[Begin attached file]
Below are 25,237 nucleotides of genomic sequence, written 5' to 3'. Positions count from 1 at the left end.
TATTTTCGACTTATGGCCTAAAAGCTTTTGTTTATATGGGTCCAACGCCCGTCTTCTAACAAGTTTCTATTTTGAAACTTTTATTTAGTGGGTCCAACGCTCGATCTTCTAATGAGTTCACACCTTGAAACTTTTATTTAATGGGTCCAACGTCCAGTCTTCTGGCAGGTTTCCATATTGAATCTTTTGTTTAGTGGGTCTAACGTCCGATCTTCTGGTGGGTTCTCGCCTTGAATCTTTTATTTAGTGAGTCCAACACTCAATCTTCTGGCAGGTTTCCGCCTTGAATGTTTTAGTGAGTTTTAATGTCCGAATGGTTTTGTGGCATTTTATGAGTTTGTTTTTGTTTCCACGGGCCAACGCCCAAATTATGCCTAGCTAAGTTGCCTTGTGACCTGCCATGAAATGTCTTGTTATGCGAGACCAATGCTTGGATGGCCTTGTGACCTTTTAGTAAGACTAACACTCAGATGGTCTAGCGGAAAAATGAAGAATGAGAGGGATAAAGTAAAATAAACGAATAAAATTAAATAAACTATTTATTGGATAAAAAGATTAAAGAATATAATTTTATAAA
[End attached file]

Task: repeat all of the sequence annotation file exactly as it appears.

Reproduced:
Below are 25,237 nucleotides of genomic sequence, written 5' to 3'. Positions count from 1 at the left end.
TATTTTCGACTTATGGCCTAAAAGCTTTTGTTTATATGGGTCCAACGCCCGTCTTCTAACAAGTTTCTATTTTGAAACTTTTATTTAGTGGGTCCAACGCTCGATCTTCTAATGAGTTCACACCTTGAAACTTTTATTTAATGGGTCCAACGTCCAGTCTTCTGGCAGGTTTCCATATTGAATCTTTTGTTTAGTGGGTCTAACGTCCGATCTTCTGGTGGGTTCTCGCCTTGAATCTTTTATTTAGTGAGTCCAACACTCAATCTTCTGGCAGGTTTCCGCCTTGAATGTTTTAGTGAGTTTTAATGTCCGAATGGTTTTGTGGCATTTTATGAGTTTGTTTTTGTTTCCACGGGCCAACGCCCAAATTATGCCTAGCTAAGTTGCCTTGTGACCTGCCATGAAATGTCTTGTTATGCGAGACCAATGCTTGGATGGCCTTGTGACCTTTTAGTAAGACTAACACTCAGATGGTCTAGCGGAAAAATGAAGAATGAGAGGGATAAAGTAAAATAAACGAATAAAATTAAATAAACTATTTATTGGATAAAAAGATTAAAGAATATAATTTTATAAA